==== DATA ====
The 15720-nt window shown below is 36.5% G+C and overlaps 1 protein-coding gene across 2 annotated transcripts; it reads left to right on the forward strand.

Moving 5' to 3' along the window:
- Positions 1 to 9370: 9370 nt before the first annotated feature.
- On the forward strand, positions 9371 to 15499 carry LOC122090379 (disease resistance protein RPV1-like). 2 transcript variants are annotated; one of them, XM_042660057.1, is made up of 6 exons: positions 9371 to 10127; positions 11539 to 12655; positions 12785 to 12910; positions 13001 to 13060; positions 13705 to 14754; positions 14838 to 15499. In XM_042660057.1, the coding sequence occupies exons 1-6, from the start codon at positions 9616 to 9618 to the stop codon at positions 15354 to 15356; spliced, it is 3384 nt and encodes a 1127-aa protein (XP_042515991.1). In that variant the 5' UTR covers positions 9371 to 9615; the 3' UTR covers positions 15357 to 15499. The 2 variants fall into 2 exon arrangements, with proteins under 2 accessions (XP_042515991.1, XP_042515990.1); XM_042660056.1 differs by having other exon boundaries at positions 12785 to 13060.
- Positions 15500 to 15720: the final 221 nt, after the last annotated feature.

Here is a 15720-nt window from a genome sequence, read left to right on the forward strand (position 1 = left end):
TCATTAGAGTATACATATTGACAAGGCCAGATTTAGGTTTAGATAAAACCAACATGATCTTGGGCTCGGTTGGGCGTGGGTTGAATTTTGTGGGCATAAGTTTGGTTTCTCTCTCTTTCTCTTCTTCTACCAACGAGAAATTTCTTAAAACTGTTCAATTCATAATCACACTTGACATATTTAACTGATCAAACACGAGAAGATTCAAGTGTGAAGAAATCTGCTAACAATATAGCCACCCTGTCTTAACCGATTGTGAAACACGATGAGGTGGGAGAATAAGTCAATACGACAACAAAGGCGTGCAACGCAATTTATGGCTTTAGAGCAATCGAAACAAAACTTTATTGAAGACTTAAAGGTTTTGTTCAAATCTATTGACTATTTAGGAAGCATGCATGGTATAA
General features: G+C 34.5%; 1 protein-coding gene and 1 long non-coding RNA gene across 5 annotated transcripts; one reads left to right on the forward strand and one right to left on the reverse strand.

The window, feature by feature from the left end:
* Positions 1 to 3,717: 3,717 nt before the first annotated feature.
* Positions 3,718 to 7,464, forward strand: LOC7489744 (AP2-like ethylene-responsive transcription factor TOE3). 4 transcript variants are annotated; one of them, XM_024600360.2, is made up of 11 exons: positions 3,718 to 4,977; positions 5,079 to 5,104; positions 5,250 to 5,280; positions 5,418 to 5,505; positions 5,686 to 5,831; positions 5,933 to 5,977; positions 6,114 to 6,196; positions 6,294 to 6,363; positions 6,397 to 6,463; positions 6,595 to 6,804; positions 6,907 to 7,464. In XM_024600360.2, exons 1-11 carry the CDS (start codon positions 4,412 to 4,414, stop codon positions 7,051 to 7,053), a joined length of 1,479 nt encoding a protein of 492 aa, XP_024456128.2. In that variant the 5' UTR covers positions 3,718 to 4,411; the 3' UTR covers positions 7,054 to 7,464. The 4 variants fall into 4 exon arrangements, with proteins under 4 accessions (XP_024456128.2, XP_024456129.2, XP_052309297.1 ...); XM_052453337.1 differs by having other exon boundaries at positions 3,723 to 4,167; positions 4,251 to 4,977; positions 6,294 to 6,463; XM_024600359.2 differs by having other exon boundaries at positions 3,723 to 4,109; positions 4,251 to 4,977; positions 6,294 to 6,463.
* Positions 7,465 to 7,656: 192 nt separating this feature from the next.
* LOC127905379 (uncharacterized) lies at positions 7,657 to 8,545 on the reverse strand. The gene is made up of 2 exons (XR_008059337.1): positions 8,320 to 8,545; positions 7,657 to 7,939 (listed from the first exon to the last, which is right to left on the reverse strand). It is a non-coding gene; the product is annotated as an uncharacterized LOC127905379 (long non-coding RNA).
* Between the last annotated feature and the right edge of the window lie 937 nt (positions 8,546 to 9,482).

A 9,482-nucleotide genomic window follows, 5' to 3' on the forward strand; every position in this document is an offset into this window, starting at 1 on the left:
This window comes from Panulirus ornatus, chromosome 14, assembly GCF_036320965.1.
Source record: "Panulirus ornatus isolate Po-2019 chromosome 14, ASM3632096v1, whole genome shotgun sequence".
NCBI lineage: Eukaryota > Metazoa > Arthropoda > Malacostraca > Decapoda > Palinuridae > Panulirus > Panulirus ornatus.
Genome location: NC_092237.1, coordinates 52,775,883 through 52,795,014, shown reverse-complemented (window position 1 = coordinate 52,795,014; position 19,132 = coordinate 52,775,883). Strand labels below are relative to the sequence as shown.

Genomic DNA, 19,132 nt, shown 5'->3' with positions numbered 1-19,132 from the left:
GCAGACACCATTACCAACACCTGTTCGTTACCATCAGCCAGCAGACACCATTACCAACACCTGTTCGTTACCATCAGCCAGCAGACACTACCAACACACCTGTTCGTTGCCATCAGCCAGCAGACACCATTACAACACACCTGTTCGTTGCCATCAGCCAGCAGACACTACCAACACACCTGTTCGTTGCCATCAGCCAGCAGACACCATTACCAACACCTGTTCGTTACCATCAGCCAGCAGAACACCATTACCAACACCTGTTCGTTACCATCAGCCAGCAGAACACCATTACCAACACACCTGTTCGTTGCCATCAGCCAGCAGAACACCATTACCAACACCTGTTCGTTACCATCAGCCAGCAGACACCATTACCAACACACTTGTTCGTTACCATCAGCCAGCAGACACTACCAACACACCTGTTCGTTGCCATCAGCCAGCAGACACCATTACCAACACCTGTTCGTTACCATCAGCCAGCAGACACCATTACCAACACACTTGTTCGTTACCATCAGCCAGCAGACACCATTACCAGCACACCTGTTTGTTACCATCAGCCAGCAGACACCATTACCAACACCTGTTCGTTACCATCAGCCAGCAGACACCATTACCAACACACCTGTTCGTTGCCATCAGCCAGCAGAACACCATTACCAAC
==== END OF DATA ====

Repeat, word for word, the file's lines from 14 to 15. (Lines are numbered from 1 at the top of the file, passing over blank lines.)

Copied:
* Between the last annotated feature and the right edge of the window lie 937 nt (positions 8,546 to 9,482).

A 9,482-nucleotide genomic window follows, 5' to 3' on the forward strand; every position in this document is an offset into this window, starting at 1 on the left: